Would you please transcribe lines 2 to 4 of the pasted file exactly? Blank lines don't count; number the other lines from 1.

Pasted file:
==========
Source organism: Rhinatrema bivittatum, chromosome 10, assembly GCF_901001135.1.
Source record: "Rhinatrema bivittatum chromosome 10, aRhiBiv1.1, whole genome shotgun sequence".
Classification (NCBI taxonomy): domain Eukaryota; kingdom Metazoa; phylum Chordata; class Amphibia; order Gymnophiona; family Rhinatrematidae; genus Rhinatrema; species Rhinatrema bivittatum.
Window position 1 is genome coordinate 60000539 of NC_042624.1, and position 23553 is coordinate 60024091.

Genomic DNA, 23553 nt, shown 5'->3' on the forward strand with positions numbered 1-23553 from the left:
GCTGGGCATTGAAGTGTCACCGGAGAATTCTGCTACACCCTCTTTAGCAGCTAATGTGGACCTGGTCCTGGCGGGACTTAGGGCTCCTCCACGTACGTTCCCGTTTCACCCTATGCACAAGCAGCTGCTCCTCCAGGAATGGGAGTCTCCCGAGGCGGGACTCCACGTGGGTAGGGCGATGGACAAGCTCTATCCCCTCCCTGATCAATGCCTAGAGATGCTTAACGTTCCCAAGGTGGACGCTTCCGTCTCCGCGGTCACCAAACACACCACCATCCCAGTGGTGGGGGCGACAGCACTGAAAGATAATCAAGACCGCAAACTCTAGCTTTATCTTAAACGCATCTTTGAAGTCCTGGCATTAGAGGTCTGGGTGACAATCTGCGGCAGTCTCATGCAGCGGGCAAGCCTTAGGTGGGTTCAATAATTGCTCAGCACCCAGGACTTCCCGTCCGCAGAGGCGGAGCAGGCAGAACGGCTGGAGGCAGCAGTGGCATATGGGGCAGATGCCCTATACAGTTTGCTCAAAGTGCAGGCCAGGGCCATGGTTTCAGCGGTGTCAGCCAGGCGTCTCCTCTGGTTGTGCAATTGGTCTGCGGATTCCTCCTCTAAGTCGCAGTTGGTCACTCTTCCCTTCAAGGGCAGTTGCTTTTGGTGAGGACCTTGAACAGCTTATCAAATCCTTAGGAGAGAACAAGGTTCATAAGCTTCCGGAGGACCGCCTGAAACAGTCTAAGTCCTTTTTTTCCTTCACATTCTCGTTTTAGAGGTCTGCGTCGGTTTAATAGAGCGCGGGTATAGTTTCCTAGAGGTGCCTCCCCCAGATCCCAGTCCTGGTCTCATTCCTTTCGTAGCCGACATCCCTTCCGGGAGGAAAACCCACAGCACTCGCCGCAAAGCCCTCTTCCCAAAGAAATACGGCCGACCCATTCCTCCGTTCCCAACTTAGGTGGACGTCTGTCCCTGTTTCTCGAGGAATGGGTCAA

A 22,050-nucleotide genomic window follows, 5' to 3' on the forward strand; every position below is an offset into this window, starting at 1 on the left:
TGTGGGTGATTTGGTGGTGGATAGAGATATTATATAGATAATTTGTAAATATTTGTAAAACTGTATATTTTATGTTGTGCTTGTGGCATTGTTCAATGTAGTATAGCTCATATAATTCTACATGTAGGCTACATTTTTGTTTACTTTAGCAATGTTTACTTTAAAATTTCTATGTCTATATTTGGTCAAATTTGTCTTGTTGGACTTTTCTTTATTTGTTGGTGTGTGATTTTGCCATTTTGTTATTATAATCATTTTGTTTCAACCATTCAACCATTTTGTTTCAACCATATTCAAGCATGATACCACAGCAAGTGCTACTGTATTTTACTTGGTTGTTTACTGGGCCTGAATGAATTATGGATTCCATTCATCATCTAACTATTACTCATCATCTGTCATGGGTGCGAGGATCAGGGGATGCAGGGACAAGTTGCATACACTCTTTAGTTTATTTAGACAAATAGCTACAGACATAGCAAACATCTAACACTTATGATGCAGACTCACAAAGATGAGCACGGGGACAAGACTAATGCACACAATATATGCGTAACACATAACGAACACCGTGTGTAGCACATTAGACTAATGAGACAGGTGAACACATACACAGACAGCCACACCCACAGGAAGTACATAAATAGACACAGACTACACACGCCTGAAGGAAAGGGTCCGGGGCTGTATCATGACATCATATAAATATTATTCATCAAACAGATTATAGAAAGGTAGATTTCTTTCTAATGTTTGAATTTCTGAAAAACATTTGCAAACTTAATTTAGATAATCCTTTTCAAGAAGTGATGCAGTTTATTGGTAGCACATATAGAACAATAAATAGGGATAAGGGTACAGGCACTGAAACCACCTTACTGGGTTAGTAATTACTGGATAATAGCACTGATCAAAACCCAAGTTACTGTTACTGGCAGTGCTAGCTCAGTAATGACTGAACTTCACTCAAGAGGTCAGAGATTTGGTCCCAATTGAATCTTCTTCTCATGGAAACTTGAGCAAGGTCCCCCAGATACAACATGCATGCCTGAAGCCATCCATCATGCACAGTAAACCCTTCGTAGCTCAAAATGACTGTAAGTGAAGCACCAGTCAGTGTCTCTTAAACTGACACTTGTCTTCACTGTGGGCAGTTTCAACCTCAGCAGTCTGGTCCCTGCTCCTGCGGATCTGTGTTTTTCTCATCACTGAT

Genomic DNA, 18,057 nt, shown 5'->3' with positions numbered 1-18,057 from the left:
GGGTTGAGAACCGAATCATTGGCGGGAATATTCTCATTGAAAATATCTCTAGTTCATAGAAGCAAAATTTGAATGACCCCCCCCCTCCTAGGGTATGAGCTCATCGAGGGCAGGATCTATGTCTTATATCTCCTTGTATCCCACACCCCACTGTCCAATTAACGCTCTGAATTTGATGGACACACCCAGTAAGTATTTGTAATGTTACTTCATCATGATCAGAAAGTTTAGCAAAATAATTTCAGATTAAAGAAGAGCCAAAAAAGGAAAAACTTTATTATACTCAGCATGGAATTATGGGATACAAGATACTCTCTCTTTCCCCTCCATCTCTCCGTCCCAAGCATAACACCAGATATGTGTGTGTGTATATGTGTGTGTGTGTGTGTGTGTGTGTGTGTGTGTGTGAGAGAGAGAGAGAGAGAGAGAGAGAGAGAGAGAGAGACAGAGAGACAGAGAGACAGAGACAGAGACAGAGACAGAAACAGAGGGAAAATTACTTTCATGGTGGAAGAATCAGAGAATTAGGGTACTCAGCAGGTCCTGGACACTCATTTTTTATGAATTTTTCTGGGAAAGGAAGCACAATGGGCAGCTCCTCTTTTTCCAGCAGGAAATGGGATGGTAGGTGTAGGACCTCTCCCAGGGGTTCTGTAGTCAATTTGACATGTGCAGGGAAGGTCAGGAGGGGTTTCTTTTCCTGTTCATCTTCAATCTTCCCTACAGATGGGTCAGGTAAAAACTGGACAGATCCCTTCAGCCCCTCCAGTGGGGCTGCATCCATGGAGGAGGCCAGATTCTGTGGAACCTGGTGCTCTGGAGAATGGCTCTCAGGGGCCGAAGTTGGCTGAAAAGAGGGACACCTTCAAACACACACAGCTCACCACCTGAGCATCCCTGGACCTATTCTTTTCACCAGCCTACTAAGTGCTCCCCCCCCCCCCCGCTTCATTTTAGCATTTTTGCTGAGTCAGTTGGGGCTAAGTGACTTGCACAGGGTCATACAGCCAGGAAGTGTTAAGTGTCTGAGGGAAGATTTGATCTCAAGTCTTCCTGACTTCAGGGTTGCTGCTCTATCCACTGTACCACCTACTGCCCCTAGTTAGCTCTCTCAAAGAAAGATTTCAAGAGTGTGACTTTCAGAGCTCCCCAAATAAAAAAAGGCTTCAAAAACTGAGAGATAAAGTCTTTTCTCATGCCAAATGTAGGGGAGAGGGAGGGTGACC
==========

Source record: "Rhinatrema bivittatum chromosome 10, aRhiBiv1.1, whole genome shotgun sequence".
Classification (NCBI taxonomy): domain Eukaryota; kingdom Metazoa; phylum Chordata; class Amphibia; order Gymnophiona; family Rhinatrematidae; genus Rhinatrema; species Rhinatrema bivittatum.
Window position 1 is genome coordinate 60000539 of NC_042624.1, and position 23553 is coordinate 60024091.